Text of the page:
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Monika Dolbniak

BA Womenswear Alum
London College of Fashion
Person Type
Hurricane Therapies | 2021 , London College of Fashion, UAL | Photograph: Monika Dolbniak
Monika  Dolbniak


Monika Dolbniak is a BA (Hons) Fashion Design Technology: Womenswear graduate from Poland. She creates adaptive wear for people with Autism Spectrum Disorder, inspired by her younger brother and the way he approaches his garments.


Could you tell us a bit about your graduate showcase collection and what inspired you to make this specific project?

I was working in this field for two years on many projects which explored the boundaries that people with autism face with clothes, and the additional requirements that are needed. Within this project I wanted to push my ideas further and focus on delivering and structuring a social therapy through clothes, as a lack of understanding is a common thing that people with autism face.

Each one of the outfits corresponds to a separate therapy, and while I was designing the garments I also designed guidebooks to show the user a specific scenario of how the garment could be worn. For example, the one that shows you how to find friends is very colourful, and in the guidebook you can see that it encourages you to use the garment with other people around you. All the garments have pictograms on them so the user can see what the therapy is for and how to behave while taking part in the therapy. I was more focused on creating tools and accessories rather than fashionable adaptive wear, because I think the main goal of adaptive wear is to be functional.

What impact do you hope your project will have?

I want to show that adaptive wear is more than clothes, it needs to be created together with the users. I really hope it will show designers that adaptive wear is no longer an alternative, that it's something that needs to be applied into fashion, because World Health Organization estimates that one in four people is affected with mental health disorders. I think this is a really huge market to show your skills in and there is clearly a demand for it. I hope that this project will show that there is a lot we can do as designers in this field to actually help people and to start designing clothes that apply to their needs, not just what we think it can be or represent.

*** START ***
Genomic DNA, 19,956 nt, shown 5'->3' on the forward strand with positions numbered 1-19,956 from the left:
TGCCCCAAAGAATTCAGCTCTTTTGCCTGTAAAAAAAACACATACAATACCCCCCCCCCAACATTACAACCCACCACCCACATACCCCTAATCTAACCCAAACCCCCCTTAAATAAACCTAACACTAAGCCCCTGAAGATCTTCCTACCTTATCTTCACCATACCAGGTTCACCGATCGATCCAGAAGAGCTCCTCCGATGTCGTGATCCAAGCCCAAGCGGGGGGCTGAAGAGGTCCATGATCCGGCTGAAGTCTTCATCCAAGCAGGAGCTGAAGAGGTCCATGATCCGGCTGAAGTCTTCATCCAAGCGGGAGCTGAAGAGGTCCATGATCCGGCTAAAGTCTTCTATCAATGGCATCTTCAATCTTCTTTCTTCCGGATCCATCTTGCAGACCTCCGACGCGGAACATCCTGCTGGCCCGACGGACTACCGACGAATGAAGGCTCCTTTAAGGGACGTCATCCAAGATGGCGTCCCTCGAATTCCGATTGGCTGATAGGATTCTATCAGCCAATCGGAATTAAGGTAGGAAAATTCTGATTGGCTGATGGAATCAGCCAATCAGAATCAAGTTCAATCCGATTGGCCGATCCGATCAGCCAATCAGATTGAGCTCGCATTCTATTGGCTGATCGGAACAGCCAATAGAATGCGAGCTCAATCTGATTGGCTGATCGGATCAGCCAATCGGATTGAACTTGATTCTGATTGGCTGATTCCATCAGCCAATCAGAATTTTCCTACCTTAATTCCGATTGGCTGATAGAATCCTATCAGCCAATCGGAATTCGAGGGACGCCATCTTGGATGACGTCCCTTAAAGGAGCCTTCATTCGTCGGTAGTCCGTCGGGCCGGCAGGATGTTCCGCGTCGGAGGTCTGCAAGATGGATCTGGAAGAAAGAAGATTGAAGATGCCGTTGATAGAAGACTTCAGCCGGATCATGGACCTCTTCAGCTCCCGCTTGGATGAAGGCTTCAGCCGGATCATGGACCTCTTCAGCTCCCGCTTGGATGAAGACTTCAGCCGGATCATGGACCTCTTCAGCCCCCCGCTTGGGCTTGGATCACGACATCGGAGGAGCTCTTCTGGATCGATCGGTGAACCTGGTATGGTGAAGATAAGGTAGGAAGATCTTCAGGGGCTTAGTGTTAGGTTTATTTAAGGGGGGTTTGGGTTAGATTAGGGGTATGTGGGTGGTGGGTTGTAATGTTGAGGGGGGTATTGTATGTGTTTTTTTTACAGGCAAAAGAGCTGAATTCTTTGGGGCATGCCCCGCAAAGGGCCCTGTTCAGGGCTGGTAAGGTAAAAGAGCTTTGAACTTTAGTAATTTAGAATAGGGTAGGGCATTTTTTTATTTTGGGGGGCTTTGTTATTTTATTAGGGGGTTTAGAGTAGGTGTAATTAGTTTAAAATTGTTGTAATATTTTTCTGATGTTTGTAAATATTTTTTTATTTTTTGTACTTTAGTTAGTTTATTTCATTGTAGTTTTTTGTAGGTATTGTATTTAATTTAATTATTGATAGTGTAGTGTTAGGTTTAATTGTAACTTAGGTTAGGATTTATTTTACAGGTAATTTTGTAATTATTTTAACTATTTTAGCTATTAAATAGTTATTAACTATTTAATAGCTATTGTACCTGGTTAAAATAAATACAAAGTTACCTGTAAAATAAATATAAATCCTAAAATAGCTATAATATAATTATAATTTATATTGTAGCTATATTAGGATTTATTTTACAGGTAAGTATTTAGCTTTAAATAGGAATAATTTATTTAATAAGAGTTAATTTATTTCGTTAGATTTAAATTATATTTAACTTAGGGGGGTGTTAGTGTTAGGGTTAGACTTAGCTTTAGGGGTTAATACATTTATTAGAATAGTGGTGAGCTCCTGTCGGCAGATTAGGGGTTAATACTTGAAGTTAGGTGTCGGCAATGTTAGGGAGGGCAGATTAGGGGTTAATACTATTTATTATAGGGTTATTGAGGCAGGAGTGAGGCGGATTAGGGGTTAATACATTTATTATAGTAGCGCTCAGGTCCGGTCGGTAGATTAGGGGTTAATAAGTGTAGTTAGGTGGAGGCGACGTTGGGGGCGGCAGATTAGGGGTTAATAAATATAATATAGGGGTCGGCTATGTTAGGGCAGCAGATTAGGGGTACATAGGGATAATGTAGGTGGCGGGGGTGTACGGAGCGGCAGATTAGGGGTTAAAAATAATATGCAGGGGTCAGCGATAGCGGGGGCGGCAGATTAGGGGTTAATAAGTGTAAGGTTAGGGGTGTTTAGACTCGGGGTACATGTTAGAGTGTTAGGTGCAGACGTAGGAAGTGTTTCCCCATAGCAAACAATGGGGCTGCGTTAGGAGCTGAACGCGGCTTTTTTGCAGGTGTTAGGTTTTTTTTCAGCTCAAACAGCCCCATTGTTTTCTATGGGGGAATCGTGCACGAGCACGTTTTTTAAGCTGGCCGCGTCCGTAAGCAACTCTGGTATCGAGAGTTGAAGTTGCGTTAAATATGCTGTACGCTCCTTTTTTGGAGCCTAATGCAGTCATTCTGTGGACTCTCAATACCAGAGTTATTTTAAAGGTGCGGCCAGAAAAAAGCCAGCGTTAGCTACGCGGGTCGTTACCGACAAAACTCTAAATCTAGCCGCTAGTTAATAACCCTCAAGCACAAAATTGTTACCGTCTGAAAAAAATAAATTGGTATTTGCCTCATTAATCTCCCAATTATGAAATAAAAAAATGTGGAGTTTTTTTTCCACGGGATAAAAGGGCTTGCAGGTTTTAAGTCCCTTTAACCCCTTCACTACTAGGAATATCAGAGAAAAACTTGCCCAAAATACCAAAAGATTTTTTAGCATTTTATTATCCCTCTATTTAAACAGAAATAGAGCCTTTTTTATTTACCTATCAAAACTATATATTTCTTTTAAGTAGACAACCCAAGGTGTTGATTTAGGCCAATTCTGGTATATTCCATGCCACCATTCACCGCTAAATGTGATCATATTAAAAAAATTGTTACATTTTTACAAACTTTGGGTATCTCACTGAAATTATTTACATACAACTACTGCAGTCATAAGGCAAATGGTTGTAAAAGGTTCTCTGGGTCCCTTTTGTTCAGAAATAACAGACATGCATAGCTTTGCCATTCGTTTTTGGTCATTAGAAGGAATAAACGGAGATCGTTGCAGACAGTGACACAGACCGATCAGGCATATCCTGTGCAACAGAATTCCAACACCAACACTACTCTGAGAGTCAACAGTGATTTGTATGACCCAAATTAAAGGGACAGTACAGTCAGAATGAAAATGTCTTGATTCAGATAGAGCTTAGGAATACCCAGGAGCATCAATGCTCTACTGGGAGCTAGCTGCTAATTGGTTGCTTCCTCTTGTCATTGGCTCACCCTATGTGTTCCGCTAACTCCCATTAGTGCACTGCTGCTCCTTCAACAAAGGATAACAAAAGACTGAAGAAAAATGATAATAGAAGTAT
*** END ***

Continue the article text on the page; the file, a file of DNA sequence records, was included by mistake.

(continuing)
What excites you the most about stepping into the fashion industry?

For me, the most exciting part is that the adaptive wear industry is not that wide. At the moment there are not that many brands that are doing it, so it's very exciting that I have a wide field to show my skills in and can actually propose totally new offers to customers and to fashion.

I’ll be starting my master in Textiles (specialising in Soft Systems) at the Royal College of Art and I can’t wait to meet new people and learn new things. I hope that maybe in a few years the fashion industry will take adaptive wear into consideration more than it is now. I am very excited for it and if not, I will try as a designer to make it happen.

Think five years into the future – what would you love to be doing?

My dream is to create a platform that can gather all of the experts and make adaptive wear more visible. I would really like to share my skills and experience with other people and learn from them as well through a co-creative approach to fashion. I would like to see myself in this kind of platform or maybe in a research centre that focuses on working with the customer, creating new things and testing them.